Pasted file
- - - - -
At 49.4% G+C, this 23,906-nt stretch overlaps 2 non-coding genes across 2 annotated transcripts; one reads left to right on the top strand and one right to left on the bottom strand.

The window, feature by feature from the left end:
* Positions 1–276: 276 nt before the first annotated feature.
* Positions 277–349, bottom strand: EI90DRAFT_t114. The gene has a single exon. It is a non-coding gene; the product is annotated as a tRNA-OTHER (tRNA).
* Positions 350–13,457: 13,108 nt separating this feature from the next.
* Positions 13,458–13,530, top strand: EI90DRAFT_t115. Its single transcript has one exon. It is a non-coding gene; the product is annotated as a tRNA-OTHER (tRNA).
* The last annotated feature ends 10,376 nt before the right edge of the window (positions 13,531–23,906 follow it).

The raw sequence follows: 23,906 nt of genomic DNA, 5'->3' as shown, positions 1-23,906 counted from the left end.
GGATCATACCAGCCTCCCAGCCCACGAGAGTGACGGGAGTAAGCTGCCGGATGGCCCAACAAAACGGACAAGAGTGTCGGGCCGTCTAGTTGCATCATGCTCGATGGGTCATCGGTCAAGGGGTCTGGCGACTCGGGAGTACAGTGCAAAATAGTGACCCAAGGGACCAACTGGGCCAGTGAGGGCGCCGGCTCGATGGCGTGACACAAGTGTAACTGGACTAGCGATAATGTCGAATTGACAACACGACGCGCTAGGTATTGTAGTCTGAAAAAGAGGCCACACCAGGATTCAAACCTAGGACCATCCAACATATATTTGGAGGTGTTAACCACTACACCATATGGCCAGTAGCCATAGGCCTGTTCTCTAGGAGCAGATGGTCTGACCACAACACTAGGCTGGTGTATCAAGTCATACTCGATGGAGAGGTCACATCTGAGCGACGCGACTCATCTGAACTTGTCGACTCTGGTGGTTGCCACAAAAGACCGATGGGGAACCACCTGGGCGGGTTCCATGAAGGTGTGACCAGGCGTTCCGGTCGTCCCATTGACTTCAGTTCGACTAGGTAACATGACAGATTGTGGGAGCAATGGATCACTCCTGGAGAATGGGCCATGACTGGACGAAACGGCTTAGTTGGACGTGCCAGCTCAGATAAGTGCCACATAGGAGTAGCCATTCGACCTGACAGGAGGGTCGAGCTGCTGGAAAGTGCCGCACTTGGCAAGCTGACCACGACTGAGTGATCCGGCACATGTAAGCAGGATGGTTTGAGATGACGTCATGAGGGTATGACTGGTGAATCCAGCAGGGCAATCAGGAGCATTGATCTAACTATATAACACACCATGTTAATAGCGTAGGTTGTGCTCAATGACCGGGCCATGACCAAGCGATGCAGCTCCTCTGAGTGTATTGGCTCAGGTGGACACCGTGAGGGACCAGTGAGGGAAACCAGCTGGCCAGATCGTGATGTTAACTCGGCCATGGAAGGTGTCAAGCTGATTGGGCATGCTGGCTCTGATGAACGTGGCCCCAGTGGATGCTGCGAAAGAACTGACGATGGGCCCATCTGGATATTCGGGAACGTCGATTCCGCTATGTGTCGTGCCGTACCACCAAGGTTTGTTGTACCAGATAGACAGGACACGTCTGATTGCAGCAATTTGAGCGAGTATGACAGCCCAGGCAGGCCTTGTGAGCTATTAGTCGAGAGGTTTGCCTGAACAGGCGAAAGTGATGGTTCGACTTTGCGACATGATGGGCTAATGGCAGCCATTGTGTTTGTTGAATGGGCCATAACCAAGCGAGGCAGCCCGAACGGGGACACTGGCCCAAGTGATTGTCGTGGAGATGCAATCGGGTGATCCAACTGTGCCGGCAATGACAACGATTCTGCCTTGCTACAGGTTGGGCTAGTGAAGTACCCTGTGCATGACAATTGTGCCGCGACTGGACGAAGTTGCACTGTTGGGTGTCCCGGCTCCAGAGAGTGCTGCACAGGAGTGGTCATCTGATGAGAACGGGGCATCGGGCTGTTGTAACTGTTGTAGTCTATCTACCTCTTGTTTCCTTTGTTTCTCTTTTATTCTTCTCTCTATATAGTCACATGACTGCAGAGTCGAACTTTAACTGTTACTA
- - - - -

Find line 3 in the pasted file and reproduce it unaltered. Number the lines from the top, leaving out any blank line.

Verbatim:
* Positions 1–276: 276 nt before the first annotated feature.